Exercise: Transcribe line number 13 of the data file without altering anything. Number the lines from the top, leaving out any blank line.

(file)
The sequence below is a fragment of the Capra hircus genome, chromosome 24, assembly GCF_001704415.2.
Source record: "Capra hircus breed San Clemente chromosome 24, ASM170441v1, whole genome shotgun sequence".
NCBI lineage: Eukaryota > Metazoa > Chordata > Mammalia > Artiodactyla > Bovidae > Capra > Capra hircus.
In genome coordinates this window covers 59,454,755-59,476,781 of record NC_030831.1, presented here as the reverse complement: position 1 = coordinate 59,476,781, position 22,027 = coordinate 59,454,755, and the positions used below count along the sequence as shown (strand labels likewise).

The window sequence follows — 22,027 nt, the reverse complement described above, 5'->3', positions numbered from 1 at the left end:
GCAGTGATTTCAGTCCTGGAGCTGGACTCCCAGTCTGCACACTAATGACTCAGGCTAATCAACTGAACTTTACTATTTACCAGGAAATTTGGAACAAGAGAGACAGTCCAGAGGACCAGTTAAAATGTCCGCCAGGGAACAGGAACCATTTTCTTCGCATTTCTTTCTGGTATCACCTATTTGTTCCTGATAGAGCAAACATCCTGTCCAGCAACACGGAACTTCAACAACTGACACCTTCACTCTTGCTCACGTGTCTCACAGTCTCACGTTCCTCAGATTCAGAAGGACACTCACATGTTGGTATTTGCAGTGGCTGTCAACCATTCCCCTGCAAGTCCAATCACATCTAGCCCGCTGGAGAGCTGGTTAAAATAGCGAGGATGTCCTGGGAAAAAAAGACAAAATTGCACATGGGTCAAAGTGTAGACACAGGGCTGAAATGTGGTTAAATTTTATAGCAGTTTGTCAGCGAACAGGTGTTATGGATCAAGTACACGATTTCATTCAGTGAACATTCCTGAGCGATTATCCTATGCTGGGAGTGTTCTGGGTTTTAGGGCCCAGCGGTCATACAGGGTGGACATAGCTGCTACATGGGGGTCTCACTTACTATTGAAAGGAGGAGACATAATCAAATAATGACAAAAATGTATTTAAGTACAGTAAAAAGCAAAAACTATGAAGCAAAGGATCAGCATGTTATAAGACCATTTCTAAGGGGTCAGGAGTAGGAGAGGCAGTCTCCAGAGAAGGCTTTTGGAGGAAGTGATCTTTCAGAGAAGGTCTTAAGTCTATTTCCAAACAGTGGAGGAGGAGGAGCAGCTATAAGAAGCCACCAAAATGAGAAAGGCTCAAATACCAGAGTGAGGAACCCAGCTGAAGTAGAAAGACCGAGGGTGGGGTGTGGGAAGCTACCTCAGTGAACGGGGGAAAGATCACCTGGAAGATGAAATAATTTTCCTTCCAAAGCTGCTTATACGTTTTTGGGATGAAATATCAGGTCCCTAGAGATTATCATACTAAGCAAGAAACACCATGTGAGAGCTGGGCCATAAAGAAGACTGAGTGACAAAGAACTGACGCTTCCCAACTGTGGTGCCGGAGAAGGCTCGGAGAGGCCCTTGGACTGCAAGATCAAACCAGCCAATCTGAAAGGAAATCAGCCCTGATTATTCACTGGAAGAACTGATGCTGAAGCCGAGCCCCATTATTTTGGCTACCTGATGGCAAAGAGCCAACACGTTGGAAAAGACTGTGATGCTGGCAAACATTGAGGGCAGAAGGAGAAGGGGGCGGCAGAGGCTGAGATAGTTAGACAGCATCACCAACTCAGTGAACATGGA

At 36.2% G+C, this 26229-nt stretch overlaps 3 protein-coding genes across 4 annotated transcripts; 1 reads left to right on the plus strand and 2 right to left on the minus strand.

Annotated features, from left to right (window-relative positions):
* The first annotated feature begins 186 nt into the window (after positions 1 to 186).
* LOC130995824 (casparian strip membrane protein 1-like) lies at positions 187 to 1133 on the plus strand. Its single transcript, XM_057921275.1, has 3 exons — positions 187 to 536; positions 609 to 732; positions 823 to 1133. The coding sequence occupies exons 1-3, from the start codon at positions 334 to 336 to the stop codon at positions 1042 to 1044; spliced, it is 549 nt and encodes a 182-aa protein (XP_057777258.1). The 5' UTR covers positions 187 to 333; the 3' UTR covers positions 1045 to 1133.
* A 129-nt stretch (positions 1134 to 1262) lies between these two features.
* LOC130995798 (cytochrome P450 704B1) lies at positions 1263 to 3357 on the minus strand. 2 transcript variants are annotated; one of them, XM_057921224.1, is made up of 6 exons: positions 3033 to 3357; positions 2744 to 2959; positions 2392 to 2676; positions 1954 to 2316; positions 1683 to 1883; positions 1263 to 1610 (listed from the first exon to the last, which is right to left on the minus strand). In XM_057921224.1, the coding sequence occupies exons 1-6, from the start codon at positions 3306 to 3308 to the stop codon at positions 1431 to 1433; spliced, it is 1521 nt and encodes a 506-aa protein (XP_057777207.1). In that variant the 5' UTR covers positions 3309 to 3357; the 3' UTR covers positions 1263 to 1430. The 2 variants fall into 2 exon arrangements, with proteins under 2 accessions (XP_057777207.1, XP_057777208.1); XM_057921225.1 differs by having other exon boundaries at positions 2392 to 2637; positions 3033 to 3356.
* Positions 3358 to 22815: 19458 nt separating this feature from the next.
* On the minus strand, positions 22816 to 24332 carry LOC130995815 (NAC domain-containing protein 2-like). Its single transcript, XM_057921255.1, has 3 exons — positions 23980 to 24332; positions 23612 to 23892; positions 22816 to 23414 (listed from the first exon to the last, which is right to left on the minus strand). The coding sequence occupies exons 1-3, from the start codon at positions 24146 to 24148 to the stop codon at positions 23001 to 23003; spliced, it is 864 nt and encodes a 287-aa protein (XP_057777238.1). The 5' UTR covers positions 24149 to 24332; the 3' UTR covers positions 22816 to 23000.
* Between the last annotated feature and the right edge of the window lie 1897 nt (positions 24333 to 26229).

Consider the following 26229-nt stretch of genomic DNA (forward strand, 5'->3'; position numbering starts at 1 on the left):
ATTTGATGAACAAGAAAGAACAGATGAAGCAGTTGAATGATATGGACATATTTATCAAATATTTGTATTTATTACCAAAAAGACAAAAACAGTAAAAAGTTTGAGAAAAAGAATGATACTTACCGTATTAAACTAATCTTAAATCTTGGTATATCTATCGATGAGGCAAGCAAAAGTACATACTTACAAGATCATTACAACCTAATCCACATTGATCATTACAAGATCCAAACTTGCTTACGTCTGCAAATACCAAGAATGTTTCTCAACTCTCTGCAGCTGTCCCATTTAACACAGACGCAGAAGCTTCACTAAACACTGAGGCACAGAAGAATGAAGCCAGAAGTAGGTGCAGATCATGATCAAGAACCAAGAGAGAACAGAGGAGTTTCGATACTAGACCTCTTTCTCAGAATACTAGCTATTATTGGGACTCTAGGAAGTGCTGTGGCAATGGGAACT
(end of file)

* Positions 3358 to 22815: 19458 nt separating this feature from the next.